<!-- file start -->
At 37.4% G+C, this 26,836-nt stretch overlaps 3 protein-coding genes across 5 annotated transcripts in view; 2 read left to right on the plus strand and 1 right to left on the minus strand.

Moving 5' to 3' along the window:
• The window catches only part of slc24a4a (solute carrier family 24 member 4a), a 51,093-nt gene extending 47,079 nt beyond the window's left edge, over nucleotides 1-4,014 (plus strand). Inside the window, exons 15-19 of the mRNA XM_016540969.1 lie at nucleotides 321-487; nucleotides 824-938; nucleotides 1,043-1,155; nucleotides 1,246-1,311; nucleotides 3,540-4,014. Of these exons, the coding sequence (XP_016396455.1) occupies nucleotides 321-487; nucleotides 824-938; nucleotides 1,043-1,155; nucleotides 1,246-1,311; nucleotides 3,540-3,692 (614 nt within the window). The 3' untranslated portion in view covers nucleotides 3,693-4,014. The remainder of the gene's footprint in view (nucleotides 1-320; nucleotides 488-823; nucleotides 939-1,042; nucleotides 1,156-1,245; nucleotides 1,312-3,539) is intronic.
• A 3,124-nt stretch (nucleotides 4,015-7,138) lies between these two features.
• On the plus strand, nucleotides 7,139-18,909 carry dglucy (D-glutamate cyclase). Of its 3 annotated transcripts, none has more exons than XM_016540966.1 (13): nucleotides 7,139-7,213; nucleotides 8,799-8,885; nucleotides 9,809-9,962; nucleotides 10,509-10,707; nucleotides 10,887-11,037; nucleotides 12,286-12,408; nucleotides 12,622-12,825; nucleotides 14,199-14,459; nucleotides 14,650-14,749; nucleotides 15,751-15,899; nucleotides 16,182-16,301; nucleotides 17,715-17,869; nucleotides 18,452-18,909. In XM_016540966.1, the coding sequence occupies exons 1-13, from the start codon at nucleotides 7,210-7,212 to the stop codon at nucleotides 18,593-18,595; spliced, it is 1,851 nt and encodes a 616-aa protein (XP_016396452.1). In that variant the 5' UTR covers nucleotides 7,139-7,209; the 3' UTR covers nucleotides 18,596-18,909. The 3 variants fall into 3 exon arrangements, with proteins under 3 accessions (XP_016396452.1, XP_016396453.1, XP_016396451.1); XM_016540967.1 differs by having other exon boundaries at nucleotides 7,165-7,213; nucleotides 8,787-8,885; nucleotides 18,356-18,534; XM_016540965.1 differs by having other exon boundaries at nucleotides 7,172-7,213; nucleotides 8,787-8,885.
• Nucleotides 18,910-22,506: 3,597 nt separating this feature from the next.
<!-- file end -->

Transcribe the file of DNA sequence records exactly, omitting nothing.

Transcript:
At 37.4% G+C, this 26,836-nt stretch overlaps 3 protein-coding genes across 5 annotated transcripts in view; 2 read left to right on the plus strand and 1 right to left on the minus strand.

Moving 5' to 3' along the window:
• The window catches only part of slc24a4a (solute carrier family 24 member 4a), a 51,093-nt gene extending 47,079 nt beyond the window's left edge, over nucleotides 1-4,014 (plus strand). Inside the window, exons 15-19 of the mRNA XM_016540969.1 lie at nucleotides 321-487; nucleotides 824-938; nucleotides 1,043-1,155; nucleotides 1,246-1,311; nucleotides 3,540-4,014. Of these exons, the coding sequence (XP_016396455.1) occupies nucleotides 321-487; nucleotides 824-938; nucleotides 1,043-1,155; nucleotides 1,246-1,311; nucleotides 3,540-3,692 (614 nt within the window). The 3' untranslated portion in view covers nucleotides 3,693-4,014. The remainder of the gene's footprint in view (nucleotides 1-320; nucleotides 488-823; nucleotides 939-1,042; nucleotides 1,156-1,245; nucleotides 1,312-3,539) is intronic.
• A 3,124-nt stretch (nucleotides 4,015-7,138) lies between these two features.
• On the plus strand, nucleotides 7,139-18,909 carry dglucy (D-glutamate cyclase). Of its 3 annotated transcripts, none has more exons than XM_016540966.1 (13): nucleotides 7,139-7,213; nucleotides 8,799-8,885; nucleotides 9,809-9,962; nucleotides 10,509-10,707; nucleotides 10,887-11,037; nucleotides 12,286-12,408; nucleotides 12,622-12,825; nucleotides 14,199-14,459; nucleotides 14,650-14,749; nucleotides 15,751-15,899; nucleotides 16,182-16,301; nucleotides 17,715-17,869; nucleotides 18,452-18,909. In XM_016540966.1, the coding sequence occupies exons 1-13, from the start codon at nucleotides 7,210-7,212 to the stop codon at nucleotides 18,593-18,595; spliced, it is 1,851 nt and encodes a 616-aa protein (XP_016396452.1). In that variant the 5' UTR covers nucleotides 7,139-7,209; the 3' UTR covers nucleotides 18,596-18,909. The 3 variants fall into 3 exon arrangements, with proteins under 3 accessions (XP_016396452.1, XP_016396453.1, XP_016396451.1); XM_016540967.1 differs by having other exon boundaries at nucleotides 7,165-7,213; nucleotides 8,787-8,885; nucleotides 18,356-18,534; XM_016540965.1 differs by having other exon boundaries at nucleotides 7,172-7,213; nucleotides 8,787-8,885.
• Nucleotides 18,910-22,506: 3,597 nt separating this feature from the next.